financial institution

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Financial institution

An enterprise such as a bank whose primary business and function is to collect money from the public and invest it in financial assets such as stocks and bonds, loans and mortgages, leases, and insurance policies.

Financial Institution

An organization, which may be either for-profit or non-profit, that takes money from clients and places it in any of a variety of investment vehicles for the benefit of both the client and the organization. Common examples of financial institutions are retail banks, which take deposits into safekeeping and use them to make loans to other customers, and insurance companies, which do not take deposits, but provide guarantees of payment if a certain situation occurs in exchange for a premium. See also: Depository institution, Non-depository institution.

Financial institution.

Any institution that collects money and puts it into assets such as stocks, bonds, bank deposits, or loans is considered a financial institution. There are two types of financial institutions: depository institutions and nondepository institutions.

Depository institutions, such as banks and credit unions, pay you interest on your deposits and use the deposits to make loans. Nondepository institutions, such as insurance companies, brokerage firms, and mutual fund companies, sell financial products.

Many financial institutions provide both depository and nondepository services.

financial institution

an institution that acts primarily as a FINANCIAL INTERMEDIARY in channelling funds from LENDERS to BORROWERS (e.g. COMMERCIAL BANKS, BUILDING SOCIETIES), or from SAVERS to INVESTORS (e.g. PENSION FUNDS, INSURANCE COMPANIES). See FINANCIAL SYSTEM.

financial institution

an institution that acts primarily as a FINANCIAL INTERMEDIARY in channelling funds from LENDERS to BORROWERS (e.g. COMMERCIAL BANKS, BUILDING SOCIETIES) or from SAVERS to INVESTORS (e.g. PENSION FUNDS, INSURANCE COMPANIES). See FINANCIAL SYSTEM.

financial institution

An organization that obtains money from deposits and earns money from loans.

References in periodicals archive ?
It found that at depository institutions, inconsistencies in depository institution regulators' examination activities can result in different conclusions regarding the safety and soundness of an institution as well as difficulties identifying emerging trends.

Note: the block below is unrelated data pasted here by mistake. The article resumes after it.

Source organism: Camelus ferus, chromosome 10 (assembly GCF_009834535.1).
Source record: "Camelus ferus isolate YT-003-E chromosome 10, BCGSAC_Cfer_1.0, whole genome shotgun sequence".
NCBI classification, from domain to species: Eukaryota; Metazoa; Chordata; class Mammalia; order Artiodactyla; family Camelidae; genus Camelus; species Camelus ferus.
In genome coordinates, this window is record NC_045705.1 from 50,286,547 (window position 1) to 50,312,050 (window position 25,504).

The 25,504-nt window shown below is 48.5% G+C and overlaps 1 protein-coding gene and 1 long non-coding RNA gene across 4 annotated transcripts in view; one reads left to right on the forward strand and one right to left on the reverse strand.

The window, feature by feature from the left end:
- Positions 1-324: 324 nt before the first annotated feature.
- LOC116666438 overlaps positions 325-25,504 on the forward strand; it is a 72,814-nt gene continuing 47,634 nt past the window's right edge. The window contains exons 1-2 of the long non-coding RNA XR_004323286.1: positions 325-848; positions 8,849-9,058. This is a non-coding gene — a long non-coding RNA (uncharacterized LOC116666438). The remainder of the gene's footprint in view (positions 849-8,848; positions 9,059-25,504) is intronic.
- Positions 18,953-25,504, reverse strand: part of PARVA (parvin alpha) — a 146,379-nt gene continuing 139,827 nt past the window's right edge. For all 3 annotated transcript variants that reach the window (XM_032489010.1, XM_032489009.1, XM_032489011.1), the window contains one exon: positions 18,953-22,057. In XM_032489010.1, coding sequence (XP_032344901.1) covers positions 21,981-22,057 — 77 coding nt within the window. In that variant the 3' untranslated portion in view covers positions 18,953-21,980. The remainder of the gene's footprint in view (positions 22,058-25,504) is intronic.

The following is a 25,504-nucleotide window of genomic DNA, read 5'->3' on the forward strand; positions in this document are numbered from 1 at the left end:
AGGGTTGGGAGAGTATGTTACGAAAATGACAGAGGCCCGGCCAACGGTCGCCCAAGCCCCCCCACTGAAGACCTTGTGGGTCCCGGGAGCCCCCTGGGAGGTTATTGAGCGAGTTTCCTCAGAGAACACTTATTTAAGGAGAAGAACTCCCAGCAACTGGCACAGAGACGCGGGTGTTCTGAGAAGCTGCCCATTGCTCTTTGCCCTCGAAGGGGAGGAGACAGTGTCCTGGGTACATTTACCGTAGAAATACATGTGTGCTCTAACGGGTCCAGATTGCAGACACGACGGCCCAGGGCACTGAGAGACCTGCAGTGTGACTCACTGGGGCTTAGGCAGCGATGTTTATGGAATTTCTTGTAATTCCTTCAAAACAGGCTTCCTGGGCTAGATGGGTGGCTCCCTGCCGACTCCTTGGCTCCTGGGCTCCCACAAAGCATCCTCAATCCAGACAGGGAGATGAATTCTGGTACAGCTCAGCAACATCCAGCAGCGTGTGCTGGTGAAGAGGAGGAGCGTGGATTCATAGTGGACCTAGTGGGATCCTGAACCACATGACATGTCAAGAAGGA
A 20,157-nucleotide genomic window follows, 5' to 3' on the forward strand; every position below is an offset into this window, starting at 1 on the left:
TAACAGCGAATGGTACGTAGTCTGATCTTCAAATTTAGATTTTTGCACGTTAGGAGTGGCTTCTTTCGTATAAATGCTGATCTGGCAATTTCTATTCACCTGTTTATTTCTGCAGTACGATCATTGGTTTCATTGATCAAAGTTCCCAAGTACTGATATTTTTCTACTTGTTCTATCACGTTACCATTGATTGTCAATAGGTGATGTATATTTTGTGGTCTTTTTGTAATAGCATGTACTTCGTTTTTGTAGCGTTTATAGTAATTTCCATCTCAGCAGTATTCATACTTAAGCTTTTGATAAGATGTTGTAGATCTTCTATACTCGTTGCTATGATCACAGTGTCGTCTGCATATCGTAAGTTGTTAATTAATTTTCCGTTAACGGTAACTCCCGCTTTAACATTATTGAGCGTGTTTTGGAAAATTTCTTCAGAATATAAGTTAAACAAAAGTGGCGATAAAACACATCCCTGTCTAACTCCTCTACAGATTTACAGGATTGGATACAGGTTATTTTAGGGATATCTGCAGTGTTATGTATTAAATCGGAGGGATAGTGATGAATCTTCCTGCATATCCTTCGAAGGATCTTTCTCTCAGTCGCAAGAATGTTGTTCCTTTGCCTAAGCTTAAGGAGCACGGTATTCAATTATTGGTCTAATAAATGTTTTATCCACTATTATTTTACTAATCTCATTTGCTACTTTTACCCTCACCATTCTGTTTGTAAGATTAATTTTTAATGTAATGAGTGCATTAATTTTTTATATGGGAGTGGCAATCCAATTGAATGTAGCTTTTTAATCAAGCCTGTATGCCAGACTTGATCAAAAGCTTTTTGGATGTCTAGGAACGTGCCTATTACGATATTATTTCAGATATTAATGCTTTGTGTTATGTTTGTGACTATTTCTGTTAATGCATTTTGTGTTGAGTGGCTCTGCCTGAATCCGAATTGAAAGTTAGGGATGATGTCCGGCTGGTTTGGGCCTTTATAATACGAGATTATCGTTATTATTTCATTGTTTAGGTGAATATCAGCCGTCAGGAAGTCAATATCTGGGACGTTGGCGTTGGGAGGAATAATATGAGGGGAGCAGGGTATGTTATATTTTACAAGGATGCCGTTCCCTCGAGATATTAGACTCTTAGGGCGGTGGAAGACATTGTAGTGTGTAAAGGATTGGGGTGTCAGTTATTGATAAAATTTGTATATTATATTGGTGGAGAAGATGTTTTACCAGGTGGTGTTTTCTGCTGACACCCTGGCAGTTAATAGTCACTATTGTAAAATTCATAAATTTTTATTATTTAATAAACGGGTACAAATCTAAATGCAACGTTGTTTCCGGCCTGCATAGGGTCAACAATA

Seiffert was first appointed to the Federal Reserve Bank of Cleveland's Community Depository Institutions Advisory Council in May 2014, and has been elected Chairman of the Council effective October 2015.
(iv) reduce inappropriate conflicts of interest between the self-interest of depository institutions, affiliates of depository institutions, and financial companies supervised by the Board, and the interests of the customers of such institutions and companies;
The effects of the banking industry's interstate consolidation are evident: All but five states now report that more than 15 percent of depository institution branches are part of an out-of-state bank or savings association.
An interest rate on excess reserves would act as a floor on overnight interbank lending rates; a depository institution would not likely lend balances to another institution at a lower interest rate than it could earn by keeping the excess funds in its account at the Federal Reserve.
However, he said it was important the benefits of the law's key reforms were not squandered by a sense of complacency that could "leave depository institutions needlessly vulnerable to future stress."
The adjusted monetary base combines in a single index Federal Reserve actions that affect the supply of base money - open market operations, discount window lending, and unsterilized foreign exchange market intervention - with actions that affect depository institutions' demand for base money - changes in statutory reserve requirements.
These annual adjustments, known as the reserve requirement exemption amount adjustment and the low reserve tranche adjustment, are based on growth in total reservable liabilities and net transaction accounts, respectively, at all depository institutions between June 30, 2015 and June 30, 2016.
NCUA Board Chairman Debbie Matz tasked the agency's Director of the Office of Minority and Women Inclusion to develop and administer the Minority Depository Institutions Preservation Program, which preserves and encourages minority depository institutions required by the law.
Over the same period, the total number of FDIC-insured depository institutions' offices increased almost 16 percent from 81,172 at the end to 1995 to 94,029 through the 3rd quarter of 2006.
The annual indexing of the low reserve tranche and the reserve requirement exemption amount is based on growth in net transaction accounts and total reservable liabilities, respectively, at all depository institutions between June 30, 2004, and June 30, 2005.

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